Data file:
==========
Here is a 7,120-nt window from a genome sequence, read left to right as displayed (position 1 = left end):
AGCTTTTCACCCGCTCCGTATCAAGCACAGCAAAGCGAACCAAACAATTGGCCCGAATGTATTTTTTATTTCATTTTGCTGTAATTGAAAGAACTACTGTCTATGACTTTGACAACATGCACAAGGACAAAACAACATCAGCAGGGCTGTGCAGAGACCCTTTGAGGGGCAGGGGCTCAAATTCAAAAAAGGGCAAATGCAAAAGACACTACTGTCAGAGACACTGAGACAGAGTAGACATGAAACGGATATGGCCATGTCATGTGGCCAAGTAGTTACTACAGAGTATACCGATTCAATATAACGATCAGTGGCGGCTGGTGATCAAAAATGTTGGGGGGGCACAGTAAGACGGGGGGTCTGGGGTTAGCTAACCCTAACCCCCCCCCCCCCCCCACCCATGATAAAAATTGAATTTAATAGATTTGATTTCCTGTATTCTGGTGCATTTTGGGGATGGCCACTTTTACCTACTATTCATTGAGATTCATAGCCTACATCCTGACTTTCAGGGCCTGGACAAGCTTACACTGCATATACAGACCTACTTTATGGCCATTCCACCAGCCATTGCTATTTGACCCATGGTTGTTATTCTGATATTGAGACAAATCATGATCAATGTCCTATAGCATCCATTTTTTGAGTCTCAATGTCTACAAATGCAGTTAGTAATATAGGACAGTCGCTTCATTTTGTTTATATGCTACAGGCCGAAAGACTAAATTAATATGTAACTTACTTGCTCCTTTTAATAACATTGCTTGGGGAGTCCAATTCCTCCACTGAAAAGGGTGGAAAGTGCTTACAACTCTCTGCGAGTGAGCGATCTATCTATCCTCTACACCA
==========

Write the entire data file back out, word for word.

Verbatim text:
Here is a 7,120-nt window from a genome sequence, read left to right as displayed (position 1 = left end):
AGCTTTTCACCCGCTCCGTATCAAGCACAGCAAAGCGAACCAAACAATTGGCCCGAATGTATTTTTTATTTCATTTTGCTGTAATTGAAAGAACTACTGTCTATGACTTTGACAACATGCACAAGGACAAAACAACATCAGCAGGGCTGTGCAGAGACCCTTTGAGGGGCAGGGGCTCAAATTCAAAAAAGGGCAAATGCAAAAGACACTACTGTCAGAGACACTGAGACAGAGTAGACATGAAACGGATATGGCCATGTCATGTGGCCAAGTAGTTACTACAGAGTATACCGATTCAATATAACGATCAGTGGCGGCTGGTGATCAAAAATGTTGGGGGGGCACAGTAAGACGGGGGGTCTGGGGTTAGCTAACCCTAACCCCCCCCCCCCCCCCACCCATGATAAAAATTGAATTTAATAGATTTGATTTCCTGTATTCTGGTGCATTTTGGGGATGGCCACTTTTACCTACTATTCATTGAGATTCATAGCCTACATCCTGACTTTCAGGGCCTGGACAAGCTTACACTGCATATACAGACCTACTTTATGGCCATTCCACCAGCCATTGCTATTTGACCCATGGTTGTTATTCTGATATTGAGACAAATCATGATCAATGTCCTATAGCATCCATTTTTTGAGTCTCAATGTCTACAAATGCAGTTAGTAATATAGGACAGTCGCTTCATTTTGTTTATATGCTACAGGCCGAAAGACTAAATTAATATGTAACTTACTTGCTCCTTTTAATAACATTGCTTGGGGAGTCCAATTCCTCCACTGAAAAGGGTGGAAAGTGCTTACAACTCTCTGCGAGTGAGCGATCTATCTATCCTCTACACCA